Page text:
Spears’ struggles raise concern among fans
Erin McGinn | Thursday, February 22, 2007
Nine years ago, no one would have thought that Britney Spears – the former Mouseketeer – would be on the brink of total breakdown.
Along with fellow Mouseketeer alums Justin Timberlake, J.C. Chasez and Christina Aguilera, Britney burst onto the late nineties pop scene with near-instant success. She was quickly dubbed a princess of pop and experienced an un-precedented level of growth in popularity with her albums “… Baby One More Time,” “Oops! … I Did It Again” and “Britney.”
Starting in 1998, America swooned over the young love between Britney and Justin. Too good to be true, their four-year relationship fell apart in 2002, and Britney’s slow but steady derailment began soon thereafter.
Although she continued in her music career, recording “In the Zone,” she also did things that the “… Baby One More Time” Britney never would have dreamed of. In 2003, a newer, edgier Britney kissed pop icon Madonna on stage at the MTV Video Music Awards. She shocked the world in 2004 when she married her childhood sweetheart Jason Alexander in a spontaneous ceremony at the Little White Wedding Chapel in Vegas – a union that was annulled less than 55 hours later. America started to worry about their pop princess.
She was still all right, though – fans believed that Brit could still get her life back on track. The down-home heroine of teenage girls across the States, who prided herself on her wholesome image and fiercely maintained her alleged virginity, had once been at the height of popularity. Brit certainly wasn’t the first celebrity to think that an ill-fated Vegas wedding was a smart idea, and most fans seemed willing to excuse her antics with the hope that she might return to top form.
Apparently seeking the polar opposite of Justin, Britney began her ill-fated relationship with her back-up dancer, Kevin Federline. She was engaged only six months after her overnight wedding mistake, and eight months later she was married … again. Her tumble from her prominent place in the eyes of the public picked up speed.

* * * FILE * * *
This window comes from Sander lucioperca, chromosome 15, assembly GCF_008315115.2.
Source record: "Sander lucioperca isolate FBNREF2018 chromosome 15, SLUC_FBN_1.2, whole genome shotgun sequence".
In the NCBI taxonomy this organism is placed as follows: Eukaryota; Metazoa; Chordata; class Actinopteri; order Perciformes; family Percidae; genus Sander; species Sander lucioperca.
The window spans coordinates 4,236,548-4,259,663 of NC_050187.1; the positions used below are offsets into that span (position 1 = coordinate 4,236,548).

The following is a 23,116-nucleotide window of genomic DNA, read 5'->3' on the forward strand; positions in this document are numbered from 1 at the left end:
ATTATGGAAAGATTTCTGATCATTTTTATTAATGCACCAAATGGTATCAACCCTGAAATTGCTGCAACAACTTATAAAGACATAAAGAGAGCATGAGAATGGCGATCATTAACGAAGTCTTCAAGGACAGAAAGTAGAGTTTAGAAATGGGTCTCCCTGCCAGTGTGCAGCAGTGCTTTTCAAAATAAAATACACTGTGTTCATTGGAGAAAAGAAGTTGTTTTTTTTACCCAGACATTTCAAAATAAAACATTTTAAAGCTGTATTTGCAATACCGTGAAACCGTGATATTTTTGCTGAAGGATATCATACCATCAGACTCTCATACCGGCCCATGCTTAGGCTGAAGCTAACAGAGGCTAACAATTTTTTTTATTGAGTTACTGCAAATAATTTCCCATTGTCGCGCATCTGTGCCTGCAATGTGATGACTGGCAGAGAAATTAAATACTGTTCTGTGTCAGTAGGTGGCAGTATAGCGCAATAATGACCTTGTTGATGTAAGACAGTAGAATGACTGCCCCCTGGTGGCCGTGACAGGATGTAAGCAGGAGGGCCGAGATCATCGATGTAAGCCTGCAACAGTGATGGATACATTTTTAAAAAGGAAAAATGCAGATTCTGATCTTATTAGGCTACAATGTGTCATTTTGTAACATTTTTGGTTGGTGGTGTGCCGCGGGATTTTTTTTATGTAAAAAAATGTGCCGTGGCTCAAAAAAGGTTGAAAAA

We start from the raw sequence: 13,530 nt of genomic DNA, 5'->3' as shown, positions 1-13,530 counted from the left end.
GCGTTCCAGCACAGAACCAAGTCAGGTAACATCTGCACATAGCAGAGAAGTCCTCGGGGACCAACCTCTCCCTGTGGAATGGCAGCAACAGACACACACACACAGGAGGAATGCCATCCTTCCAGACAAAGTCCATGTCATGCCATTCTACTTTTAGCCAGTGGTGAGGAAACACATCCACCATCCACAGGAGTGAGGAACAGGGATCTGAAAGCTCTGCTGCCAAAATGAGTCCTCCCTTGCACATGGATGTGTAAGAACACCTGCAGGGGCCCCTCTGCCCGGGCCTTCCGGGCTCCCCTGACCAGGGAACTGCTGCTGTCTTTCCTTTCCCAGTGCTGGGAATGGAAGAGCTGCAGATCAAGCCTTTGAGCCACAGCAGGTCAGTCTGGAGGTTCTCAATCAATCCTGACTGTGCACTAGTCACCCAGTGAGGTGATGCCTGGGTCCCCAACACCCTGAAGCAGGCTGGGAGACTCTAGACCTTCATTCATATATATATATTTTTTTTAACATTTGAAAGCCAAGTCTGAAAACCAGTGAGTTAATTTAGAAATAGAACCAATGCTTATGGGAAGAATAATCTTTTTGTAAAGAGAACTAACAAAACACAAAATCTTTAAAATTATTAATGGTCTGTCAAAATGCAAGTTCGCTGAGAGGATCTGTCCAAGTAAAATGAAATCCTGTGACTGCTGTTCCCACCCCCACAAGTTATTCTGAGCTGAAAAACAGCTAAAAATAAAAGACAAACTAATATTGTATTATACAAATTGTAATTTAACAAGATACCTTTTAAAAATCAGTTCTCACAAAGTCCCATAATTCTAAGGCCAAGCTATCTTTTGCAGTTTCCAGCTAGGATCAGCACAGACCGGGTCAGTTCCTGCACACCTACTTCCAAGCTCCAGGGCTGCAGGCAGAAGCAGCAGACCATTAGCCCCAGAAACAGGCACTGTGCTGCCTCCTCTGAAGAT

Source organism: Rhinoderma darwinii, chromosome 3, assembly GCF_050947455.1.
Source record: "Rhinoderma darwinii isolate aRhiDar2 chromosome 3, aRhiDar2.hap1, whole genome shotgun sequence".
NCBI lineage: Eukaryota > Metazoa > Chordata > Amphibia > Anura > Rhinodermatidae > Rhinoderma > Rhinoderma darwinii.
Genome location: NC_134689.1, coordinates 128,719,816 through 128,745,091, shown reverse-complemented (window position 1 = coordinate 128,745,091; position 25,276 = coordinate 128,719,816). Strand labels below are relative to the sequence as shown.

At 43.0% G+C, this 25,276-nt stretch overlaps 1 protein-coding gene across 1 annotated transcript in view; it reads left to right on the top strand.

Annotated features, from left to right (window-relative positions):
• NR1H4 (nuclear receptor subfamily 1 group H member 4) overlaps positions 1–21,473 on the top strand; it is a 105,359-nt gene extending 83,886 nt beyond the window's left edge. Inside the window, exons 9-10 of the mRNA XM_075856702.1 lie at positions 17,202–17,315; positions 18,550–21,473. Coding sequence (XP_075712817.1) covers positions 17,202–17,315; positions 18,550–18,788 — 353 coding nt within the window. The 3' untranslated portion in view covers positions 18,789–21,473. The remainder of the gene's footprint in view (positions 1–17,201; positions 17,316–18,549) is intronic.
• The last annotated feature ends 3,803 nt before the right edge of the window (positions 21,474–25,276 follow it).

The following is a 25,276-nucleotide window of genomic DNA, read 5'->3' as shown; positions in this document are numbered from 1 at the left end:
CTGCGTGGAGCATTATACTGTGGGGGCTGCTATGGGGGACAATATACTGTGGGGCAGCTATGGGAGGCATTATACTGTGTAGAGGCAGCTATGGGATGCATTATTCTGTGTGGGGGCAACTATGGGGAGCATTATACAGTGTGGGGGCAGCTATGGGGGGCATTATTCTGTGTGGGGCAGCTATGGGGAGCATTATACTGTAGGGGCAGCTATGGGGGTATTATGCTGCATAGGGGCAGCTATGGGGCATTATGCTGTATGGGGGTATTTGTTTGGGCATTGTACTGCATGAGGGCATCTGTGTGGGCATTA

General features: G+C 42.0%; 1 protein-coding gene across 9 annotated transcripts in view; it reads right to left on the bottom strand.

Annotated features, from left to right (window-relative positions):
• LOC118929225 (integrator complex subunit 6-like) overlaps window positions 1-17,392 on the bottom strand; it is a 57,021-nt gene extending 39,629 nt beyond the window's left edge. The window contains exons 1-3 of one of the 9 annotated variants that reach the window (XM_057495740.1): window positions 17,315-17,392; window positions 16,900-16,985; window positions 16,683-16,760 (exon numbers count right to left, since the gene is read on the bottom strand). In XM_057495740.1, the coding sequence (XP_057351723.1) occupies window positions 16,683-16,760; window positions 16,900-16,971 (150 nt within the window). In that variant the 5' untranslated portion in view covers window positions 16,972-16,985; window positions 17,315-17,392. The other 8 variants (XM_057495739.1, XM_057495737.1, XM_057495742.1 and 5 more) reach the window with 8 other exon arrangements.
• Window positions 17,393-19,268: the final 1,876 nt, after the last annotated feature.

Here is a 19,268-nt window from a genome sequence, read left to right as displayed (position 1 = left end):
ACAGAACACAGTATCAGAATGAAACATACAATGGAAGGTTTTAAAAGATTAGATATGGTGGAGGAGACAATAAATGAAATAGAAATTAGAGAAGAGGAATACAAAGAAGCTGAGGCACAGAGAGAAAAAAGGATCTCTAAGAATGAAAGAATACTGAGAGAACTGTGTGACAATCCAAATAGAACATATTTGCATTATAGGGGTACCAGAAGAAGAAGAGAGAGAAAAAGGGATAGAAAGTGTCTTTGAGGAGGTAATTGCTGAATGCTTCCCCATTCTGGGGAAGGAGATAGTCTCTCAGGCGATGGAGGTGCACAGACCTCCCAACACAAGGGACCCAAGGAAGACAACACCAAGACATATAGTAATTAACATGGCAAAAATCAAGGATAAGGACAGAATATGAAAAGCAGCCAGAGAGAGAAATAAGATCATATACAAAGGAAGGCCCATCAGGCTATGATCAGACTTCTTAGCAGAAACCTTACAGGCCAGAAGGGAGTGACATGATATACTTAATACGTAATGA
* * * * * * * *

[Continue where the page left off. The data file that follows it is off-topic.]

Britney abandoned her music career in favor of starting a family. Her hubby had gotten a head start on her with one child – and another baby on the way – with actress Shar Jackson. Britney and Kevin, in light of fellow celebrity couple Nick Lachey and Jessica Simpson’s success, decided to star in their own reality show on MTV in 2005, “Britney and Kevin: Chaotic,” which ended after five episodes. Later that year, Britney gave birth to her first child, Sean Preston.
It didn’t take long for Britney to sink into controversy over her parenting skills, with tabloid pictures of her driving with her infant son sitting in her lap beginning to surface. She used the plea that she grew up in the country to defend her actions, arguing that she was a good mother in an interview with Matt Lauer.
A year later she gave birth to her second son, Jayden James, and only a couple of months after his birth, Britney and Kevin filed for divorce in November of 2006.
Three months later, the princess of pop seemingly fell off the brink of sanity. A week ago, Britney checked in and out of rehab in less than 24 hours. The next day she walked into a hair salon and asked to have her head shaved. After employees refused, she went to the back of the salon and shaved it herself (if you have a million dollars, you can buy some of her hair on buybritneyshair.com). Britney has recently been spotted in a heinous, ill-fitting blonde wig. She even tried rehab again – for 24 more hours.
The latest rumor is that she shaved her head in a panicked move to avoid drug testing threatened by K-Fed in order to gain custody of their two sons. In response to Kevin’s allegations, Britney must remain in rehab for at least 30 days to retain custody of her children. Prior to her entering rehab, there were photos taken of her beating on K-Fed’s SUV with an umbrella.
To both fans and critics alike, there appears to be something justifiably wrong with poor Britney Spears. Unfortunately for her, her cries for help are becoming little more than tabloid fodder.
Contact Erin McGinn at firstname.lastname@example.org
The views expressed in this column are those of the author and not necessarily those of The Observer.